Now researchers have come up with a possible substitute that utilizes the metal gallium to mimic iron needed by bacteria need to survive. Rather than a drug designed to attack the bacteria itself, gallium boosts of the body's own natural defenses by fooling bacteria into thinking they are well-nourished.
"This approach might intensify a stress already imposed on a bacteria by host defenses," says study co-author Pradeep Singh, assistant professor of medicine and microbiology at the University of Washington School of Medicine. "The immune system has got the bacteria in an armlock and the belly's exposed, and we try to give it a sucker punch in the kidney."
The new approach, described in the April 2 issue of the Journal of Clinical Investigation, takes advantage of bacteria's dependence on iron, which is a constituent of many of their essential enzymes. Iron is also necessary for bacteria to form biofilms, clusters of cells that adhere to surrounding tissue. Once the body detects a bacterial invader, the immune system gobbles up free iron and locks up any stores of the element.
That is where gallium comes in. Despite the element's position five spots from iron on the periodic table, many biological systems are unable to distinguish it from an iron ion. Singh, using methodology co-developed with study co-author Bradley Britigan of the University of Cincinnati, tested bacterial suspensions both in vitro and in mouse models to see if iron-starved bacteria would feel sated in the presence of the beguilingly similar element.
The team observed that small concentrations of gallium—mixed with nitric acid to become gallium nitrate in test tubes—could inhibit the growth of Pseudomonas aeruginosa, an antibiotic-resistant pathogen that commonly infects the impaired lungs of patients with cystic fibrosis (an incurable disease in which there is a mucus buildup in the lungs and pancreas; over half of the disorder's sufferers do not make it to age 18). Higher concentrations of the metal destroyed the bacteria at dosages less potent than those approved by the FDA to intravenously reduce excess calcium in the blood. When subject mice inhaled a gallium solution, the element countered acute, typically fatal amounts of P. aeruginosa. To mimic this Trojan horse's effectiveness against chronic exposure to the bacteria, the metal was pitted against a biofilm (which over time allows the bacteria to acquire a resistance 1,000 times stronger than as free-flowing cells, according to Singh) in the mouse's lungs. The new treatment reduced bacterial counts 1,000-fold.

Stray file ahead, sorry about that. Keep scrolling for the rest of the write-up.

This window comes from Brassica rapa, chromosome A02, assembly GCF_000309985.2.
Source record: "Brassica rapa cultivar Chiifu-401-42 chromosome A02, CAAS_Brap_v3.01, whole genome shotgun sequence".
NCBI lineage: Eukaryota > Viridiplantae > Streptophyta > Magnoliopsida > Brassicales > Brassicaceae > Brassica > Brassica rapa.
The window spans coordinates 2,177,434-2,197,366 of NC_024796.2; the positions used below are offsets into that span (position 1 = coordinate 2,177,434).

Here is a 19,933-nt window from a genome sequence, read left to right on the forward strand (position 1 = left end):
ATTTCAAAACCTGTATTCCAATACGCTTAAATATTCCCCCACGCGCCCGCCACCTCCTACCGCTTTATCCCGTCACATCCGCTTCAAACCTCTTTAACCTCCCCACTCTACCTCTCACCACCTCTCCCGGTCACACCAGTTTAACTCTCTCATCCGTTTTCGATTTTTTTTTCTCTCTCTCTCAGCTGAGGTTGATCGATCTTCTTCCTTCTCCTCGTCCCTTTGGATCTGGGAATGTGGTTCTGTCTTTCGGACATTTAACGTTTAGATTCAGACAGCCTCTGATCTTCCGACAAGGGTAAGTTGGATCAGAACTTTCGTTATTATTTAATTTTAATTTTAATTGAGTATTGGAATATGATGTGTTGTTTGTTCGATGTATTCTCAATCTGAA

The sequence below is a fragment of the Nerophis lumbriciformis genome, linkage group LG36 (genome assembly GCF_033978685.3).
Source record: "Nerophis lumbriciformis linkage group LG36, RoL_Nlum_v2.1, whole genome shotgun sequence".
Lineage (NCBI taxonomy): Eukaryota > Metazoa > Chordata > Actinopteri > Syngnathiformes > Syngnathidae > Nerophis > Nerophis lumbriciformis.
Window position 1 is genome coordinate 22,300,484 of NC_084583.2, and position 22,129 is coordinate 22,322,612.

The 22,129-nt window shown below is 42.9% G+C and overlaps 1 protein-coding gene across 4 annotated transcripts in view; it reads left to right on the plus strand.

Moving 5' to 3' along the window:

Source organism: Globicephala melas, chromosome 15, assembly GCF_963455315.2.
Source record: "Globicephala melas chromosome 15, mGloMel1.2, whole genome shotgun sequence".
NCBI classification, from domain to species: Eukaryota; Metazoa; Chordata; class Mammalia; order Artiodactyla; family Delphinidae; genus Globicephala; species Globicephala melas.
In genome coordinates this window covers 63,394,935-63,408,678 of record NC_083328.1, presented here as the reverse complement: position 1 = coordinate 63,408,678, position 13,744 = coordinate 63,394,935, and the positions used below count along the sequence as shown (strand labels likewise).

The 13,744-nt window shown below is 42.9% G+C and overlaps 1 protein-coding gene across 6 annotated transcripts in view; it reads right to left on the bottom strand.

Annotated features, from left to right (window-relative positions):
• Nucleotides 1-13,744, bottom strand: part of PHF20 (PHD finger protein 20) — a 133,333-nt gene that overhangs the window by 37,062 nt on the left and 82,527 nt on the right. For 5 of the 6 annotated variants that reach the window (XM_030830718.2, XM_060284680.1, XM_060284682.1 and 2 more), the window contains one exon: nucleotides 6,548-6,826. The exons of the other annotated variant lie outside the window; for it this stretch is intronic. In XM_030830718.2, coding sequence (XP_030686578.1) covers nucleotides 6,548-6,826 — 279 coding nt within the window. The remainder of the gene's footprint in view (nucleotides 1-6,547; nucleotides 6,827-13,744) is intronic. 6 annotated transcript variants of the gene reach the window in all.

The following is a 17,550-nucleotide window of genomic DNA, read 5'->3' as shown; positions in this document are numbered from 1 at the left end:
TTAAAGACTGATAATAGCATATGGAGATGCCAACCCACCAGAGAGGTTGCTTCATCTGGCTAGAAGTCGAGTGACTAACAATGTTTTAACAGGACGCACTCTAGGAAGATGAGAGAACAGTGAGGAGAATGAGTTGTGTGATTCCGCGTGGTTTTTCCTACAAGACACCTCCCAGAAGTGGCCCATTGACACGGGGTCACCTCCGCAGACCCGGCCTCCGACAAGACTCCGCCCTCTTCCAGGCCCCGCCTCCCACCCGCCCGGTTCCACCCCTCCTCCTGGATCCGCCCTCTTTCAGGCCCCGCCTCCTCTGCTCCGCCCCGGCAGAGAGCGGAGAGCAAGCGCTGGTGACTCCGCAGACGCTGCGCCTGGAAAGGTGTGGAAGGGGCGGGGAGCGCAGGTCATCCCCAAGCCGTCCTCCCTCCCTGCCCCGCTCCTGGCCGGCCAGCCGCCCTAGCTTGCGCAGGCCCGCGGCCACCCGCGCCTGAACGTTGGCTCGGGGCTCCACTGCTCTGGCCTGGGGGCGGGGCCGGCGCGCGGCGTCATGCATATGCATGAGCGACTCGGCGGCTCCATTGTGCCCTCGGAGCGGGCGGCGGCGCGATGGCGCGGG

Singh and his colleagues analyzed the genes in the bacterial cell to determine which ones were vulnerable to the gallium solution. The gallium apparently causes "everything to go haywire in the iron sensing of the bacteria," Singh says, noting that the genetic profile seemed to indicate a particular cell was simultaneously iron-starved and iron-replete.
Despite the resounding success of both the test tube and mouse studies, however, Singh stressed that gallium has yet to go through human clinical trials. But he says that he is optimistic about the gallium's potential, especially as a treatment for cystic fibrosis, which currently has no cure. The goal, he says, is "to have patients inhale gallium and achieve higher concentrations in the lungs and lower concentrations in the rest of the body," because gallium nitrate has been found to impair kidney function.
Unfortunately, he says it is iffy whether gallium could prevent bacteria from mutating into forms that would resist it. "Like any antimicrobial agent," he concedes, "there is the probability that resistance would grow over time."